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AAA forecasts less-crowded roads this summer, despite drop in gasoline prices

Photo of traffic in the Eastbound lanes of

Photo of traffic in the Eastbound lanes of the Long Island Expressway in dix hills on the afternoon of June 25, 2020. Credit: Newsday/Thomas A. Ferrara

Look for less-crowded roads this summer, the AAA said Thursday, as the pandemic-hit economy could slice the number of road trips by 3.3%, to 683 million.

The drop is forecast despite lower gasoline prices, expected to average $2.25 per gallon, down from $2.66 last year. That's the cheapest summer gasoline price since 2016, the AAA said.

Even more drastic declines are forecast for air and sea travel, sparked in part by concerns over the spread of the coronavirus, experts said. Vacations that start at the airport will be down 74%, and the rail, bus and cruise line sector will decline 86%, the AAA said.

“The drop-off in other forms of travel is staggering,” AAA said in a statement.

Overall, trips are forecast to be down nearly 15%, to 700 million, compared with last year, the first summer travel decline since 2009. That was the second and last year of the Great Recession.

AAA estimates that the pandemic has wiped out nearly 150 million trips this summer.

Although there are forecast to be fewer car trips, they will account for 97% of summer travel — usually it’s 87%, the AAA said.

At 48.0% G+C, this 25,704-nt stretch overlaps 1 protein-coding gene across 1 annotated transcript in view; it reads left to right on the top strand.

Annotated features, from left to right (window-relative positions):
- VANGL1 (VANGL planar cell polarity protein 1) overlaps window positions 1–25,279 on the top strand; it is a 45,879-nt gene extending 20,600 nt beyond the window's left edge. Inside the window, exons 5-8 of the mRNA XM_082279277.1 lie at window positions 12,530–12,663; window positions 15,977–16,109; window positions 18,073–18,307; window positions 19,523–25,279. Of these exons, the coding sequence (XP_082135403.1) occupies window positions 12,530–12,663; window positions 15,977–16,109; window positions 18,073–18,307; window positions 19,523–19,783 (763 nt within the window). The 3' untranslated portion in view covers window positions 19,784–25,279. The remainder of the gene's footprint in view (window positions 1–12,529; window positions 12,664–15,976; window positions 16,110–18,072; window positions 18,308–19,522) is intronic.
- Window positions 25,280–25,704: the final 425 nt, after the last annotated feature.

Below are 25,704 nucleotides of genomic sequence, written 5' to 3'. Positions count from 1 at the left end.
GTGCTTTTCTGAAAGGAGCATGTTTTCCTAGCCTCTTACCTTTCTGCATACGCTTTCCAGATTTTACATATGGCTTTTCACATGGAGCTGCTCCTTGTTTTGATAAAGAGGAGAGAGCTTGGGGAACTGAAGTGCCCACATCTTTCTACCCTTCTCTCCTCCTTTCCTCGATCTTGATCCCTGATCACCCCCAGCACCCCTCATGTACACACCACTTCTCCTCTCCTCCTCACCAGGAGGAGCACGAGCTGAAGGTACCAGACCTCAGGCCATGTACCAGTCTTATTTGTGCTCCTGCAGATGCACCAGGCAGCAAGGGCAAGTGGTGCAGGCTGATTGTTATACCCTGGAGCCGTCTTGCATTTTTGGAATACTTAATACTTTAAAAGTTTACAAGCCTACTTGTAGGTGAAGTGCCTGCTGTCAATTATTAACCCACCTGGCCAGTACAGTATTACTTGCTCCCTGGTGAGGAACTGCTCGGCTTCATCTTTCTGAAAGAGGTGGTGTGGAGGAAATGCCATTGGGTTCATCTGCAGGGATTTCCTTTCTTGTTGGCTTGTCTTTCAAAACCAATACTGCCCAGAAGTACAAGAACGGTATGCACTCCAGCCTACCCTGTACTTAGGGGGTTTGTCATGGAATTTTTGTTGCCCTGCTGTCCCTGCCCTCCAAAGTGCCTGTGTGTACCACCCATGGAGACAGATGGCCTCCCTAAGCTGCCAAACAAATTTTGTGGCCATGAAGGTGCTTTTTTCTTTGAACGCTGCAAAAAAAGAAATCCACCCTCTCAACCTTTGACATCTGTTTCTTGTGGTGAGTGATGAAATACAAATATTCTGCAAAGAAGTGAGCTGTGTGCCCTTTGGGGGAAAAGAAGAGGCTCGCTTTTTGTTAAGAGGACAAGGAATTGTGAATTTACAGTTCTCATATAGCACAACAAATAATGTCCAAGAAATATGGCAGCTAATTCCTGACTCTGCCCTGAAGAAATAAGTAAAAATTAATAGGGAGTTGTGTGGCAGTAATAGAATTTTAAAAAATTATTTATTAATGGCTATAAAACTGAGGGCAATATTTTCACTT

The rise in infection rates seen in about half the states may be persuading vacationers to hold off on long-range plans.

“The spur-of-the-moment long weekend trip is proving more popular than extended vacations, with the vast majority, 683 million, traveling by car,“ said Robert Sinclair, Jr., a AAA Northeast spokesman. 

He was not immediately available to provide any New York forecasts.

The pandemic also is driving shifts in the most popular destinations.

Orlando, formerly the No. 1 destination, fell to the eighth spot in the rankings, according to search engine data, the AAA said. The new most popular city is Denver, followed by Las Vegas, Los Angeles, Seattle and Phoenix.

To stay safe, travelers should remember to pack their face coverings, gloves and cleaning supplies, as well as the usual food and beverages, the AAA said.

And at rest stops, try to touch as little as possible except through a glove or even a plastic bag — and sanitize afterward.

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